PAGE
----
Carpaccio of Beef Fillet with Mustard & Lemon Mayo
Author Tobie Puttock
I have been making this dish for 15 years now and must of served it at least 20 or 30 different ways. Its funny because my now favourite way to both serve and eat this wonderful dish is probably the simplest and also the first way I learnt all those years ago working for Maurice Terzini. We made simple good quality food at caffe e cucina, it was not a dissimilar philosophy to that of Harry’s bar in Venice and I believe this recipe would derive from the institution that Arigo Harry’s Bar is.
Now this recipe is a little hybrid of many of the ways that I have prepared this over the years. I have done away with the bits and bob’s that I believe hide or disguise the flavour of the beautiful piece of meat that shopped for and you should shop around for it.
Its funny how when you look at a piece of meat that is to be served raw your thought process is along the lines of “this should be top quality meat because I’m going to eat it raw”, yes it’s true that the look and flavour of the meat/fish will be enhanced if the product is top shelf quality but shouldn’t this approach be taken to all things that you are going to put in your body.
- 400g beef fillet
- 2 egg yolks
- 200ml normal olive oil
- ½ teaspoon of English mustard
- 1 lemon
- 1 teaspoon of Worcestershire sauce
- Sea salt and freshly ground pepper
Remove all the sinew from the beef fillet with a sharp knife and then roll the beef very tightly in some Clingfilm and place it in the fridge for at least a couple of hours before using, this will help shape the meat and also by chilling it will make it easier to cut.
To make the mayonnaise cut the lemon in half and pop them flesh side down in a pan on a medium heat for about 5-7 minutes or until the flesh starts to caramelise, remove from the heat and allow to cool.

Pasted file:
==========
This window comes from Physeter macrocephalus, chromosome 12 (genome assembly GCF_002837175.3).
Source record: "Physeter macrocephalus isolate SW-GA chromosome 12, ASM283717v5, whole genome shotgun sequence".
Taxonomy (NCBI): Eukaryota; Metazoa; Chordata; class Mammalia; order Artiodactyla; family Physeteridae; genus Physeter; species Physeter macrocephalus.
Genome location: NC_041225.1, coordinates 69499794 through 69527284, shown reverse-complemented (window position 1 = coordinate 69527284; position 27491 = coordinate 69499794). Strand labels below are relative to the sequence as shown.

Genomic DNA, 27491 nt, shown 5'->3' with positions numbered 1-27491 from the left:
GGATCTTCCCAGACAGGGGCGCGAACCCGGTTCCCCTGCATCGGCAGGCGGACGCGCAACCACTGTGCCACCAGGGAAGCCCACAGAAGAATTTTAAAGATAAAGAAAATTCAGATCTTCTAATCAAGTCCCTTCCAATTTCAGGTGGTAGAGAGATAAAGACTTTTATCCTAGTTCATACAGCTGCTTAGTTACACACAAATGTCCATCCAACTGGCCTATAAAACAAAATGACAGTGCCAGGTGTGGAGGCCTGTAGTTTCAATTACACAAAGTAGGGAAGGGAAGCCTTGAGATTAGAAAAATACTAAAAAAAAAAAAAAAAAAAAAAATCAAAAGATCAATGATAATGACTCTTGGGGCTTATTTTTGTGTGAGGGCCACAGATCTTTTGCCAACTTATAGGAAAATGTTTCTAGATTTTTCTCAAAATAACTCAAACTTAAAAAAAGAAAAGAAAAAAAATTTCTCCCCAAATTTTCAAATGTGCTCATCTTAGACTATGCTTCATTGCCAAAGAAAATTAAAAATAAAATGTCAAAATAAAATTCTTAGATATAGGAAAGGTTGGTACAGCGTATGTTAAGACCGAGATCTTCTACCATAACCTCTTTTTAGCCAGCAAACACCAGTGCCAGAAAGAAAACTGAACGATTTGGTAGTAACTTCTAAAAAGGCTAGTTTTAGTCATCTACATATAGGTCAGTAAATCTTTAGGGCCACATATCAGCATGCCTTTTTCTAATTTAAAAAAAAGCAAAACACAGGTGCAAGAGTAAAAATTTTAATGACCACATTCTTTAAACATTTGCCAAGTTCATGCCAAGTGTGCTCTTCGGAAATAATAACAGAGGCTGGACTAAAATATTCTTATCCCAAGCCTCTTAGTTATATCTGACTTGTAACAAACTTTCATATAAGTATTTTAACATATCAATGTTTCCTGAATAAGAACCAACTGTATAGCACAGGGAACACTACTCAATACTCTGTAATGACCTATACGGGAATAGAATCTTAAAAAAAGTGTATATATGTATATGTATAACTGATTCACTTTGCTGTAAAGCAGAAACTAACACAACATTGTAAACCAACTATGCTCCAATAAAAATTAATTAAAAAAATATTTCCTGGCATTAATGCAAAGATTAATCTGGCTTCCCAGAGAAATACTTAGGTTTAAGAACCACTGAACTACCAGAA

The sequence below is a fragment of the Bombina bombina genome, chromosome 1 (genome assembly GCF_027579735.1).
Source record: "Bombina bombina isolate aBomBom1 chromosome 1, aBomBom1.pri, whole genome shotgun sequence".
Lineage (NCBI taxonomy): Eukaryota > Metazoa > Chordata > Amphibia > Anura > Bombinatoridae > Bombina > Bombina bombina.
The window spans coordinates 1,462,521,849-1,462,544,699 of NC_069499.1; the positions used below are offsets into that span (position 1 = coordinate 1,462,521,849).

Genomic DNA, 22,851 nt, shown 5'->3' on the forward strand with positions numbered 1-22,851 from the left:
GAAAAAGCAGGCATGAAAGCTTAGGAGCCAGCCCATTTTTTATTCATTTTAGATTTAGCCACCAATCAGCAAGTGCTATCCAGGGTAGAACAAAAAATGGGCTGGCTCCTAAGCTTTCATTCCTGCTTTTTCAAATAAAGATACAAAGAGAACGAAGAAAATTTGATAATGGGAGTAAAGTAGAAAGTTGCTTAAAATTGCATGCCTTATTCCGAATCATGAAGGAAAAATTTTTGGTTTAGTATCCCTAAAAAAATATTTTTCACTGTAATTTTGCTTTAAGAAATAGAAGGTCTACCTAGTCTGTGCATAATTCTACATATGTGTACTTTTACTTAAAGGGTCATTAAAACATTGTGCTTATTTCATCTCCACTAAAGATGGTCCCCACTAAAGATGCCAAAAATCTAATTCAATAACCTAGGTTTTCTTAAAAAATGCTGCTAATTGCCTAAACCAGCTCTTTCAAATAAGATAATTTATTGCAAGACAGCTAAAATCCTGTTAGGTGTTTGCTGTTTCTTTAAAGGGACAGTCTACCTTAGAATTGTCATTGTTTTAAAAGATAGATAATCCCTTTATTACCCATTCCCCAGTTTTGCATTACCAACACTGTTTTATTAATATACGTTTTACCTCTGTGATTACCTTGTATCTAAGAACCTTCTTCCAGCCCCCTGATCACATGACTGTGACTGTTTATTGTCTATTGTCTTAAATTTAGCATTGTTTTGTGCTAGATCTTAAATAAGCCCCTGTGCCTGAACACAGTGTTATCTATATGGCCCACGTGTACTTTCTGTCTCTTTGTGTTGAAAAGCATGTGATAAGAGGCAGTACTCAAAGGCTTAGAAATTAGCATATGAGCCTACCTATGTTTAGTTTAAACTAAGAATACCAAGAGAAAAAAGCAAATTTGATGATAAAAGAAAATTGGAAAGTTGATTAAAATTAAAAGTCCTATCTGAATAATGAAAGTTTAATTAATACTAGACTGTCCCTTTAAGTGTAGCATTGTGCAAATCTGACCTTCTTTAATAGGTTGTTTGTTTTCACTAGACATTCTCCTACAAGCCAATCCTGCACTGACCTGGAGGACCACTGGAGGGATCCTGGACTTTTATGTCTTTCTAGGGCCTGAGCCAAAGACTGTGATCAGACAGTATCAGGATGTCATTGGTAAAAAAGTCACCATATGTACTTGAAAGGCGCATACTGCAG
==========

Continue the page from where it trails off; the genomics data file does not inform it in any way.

Add the egg yolks and mustard into a large bowl, squeeze in the lemon juice from the caramelised lemon halves and whisk well. Very slowly, drizzle in a small amount of olive oul. Whisk until the yolks have absorbed the oil. Continue adding the oil, a little at a time, whisking continuously, until all the oil is absorbed and the micture emulsifies and tickens. Once all the oil has been added you’re mayonnaise should have the consistency of – well mayonnaises - or thickened cream. Have a taste and season to your liking. I tend to pop the finished mayonnaise into a squeezy bottle so I can make pretty patterns on the meat before serving it.
Once your beef is chilled and ready to go remove the Clingfilm and use a really sharp knife to slice the beef as finely as you can. Don’t worry if you are trying to cut it so thin that it tears a little. As you cut your slices lay them immedielty onto the plates, once the surface area of the plate is covered use your fingers to push the meat down and out so that you are flattening it. Repeat for the other plates.
Finish with a drizzle of the mayonnaise, sea salt and freshly cracked pepper and serve immedielty.
Serves four as a starter